One mistake people often make during this process is to leave out the little items like stamps or magazines or to ‘forget’ to include bigger indulgences because they feel they shouldn’t really be spending that much on haircuts or manicures when they’re trying to budget. But the point of this exercise is to establish what you spend, where you can save, and how you can gain financial freedom by making sure there’s enough in the pot to meet your needs, and some leftover for rainy days, savings, or unexpected emergencies like redundancy. The only way to do that is to track what you really spend, with total transparency. It might hurt a little but in the long-term it can save a lot of trouble and heart-ache.

pay-packet-peanutsStep 2: Add up what you earn

Next calculate your income and include every single penny, including your net salary and any extras like child benefit etc. Then have another drink and check whether the total income figure is bigger or smaller than the total expenditure. Once you’ve established the facts, it’s time to assess how much money you need to shave from your current average monthly expenditure. If you’re overspending or relying on credit cards to make up the shortfall between your income and your expenditure, it’s time to make some radical cuts.

Step 3: Identify areas where you can pay lesspileofcoins

One of the real perks of budgeting is identifying areas where you can save. The bottom line is there is probably a better deal to be found on almost every bill you pay; the secret is learning how to find those deals, and remembering not to take the first price you’re offered. Shop around until you find the best deal you can, and then ask for an even better one!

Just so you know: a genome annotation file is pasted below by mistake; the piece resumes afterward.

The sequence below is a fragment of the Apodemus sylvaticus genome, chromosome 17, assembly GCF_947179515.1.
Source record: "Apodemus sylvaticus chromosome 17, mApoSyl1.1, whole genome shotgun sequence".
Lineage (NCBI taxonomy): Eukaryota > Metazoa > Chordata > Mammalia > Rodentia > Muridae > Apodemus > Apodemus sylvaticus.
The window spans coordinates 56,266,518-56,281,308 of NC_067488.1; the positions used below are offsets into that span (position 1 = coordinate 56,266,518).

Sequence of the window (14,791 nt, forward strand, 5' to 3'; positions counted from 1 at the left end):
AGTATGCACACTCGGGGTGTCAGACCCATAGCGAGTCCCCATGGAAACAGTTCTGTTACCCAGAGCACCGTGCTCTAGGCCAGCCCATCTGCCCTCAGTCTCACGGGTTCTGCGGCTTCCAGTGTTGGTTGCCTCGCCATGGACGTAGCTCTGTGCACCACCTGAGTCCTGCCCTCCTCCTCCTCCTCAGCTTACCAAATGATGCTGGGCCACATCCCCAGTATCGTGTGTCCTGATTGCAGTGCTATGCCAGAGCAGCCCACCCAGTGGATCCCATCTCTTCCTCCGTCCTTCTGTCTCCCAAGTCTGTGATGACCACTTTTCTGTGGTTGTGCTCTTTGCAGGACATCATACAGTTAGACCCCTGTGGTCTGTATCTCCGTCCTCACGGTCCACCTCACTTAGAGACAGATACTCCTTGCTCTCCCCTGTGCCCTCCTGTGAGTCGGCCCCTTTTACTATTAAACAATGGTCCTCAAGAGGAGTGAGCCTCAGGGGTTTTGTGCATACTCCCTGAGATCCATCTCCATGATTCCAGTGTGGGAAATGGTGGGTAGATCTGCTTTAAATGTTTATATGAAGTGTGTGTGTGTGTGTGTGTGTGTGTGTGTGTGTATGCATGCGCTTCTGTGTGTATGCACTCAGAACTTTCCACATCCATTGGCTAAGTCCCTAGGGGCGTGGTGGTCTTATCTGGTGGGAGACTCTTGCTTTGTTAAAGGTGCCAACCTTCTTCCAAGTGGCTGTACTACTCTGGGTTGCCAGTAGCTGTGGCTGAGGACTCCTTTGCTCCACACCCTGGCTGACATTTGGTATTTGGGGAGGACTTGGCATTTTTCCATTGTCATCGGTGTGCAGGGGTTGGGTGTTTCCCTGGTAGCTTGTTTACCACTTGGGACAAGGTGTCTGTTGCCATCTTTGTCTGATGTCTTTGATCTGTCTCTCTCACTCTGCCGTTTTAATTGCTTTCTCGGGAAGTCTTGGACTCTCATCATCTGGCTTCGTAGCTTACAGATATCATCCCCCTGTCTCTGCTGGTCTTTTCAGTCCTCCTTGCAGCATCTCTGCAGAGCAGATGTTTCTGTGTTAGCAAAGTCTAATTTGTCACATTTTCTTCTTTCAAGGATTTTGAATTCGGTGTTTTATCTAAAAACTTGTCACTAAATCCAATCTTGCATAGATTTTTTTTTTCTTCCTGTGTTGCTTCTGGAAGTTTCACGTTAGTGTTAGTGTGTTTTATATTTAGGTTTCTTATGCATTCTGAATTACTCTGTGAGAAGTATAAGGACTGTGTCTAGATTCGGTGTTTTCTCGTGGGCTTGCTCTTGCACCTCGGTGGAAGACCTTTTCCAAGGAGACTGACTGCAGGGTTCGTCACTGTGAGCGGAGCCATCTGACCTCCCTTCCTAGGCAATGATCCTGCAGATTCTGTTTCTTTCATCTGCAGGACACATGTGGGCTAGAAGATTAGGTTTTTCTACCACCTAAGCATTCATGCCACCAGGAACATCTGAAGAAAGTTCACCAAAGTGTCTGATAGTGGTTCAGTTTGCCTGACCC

Some potential savings will be more obvious than others but think creatively about how you can pay less for every single purchase you make. If you end up buying a magazine every month consider a subscription which is likely to be cheaper in the long run. Place an order with the milkman instead of buying milk (and ending up with extra non-essentials) daily in the supermarket. Take advantage of offers like booking several haircuts in advance to qualify for loyalty savings. And scour the internet for deals like the ones posted every day on here or at hotukdeals to make sure you’re not paying a penny more than you absolutely have to.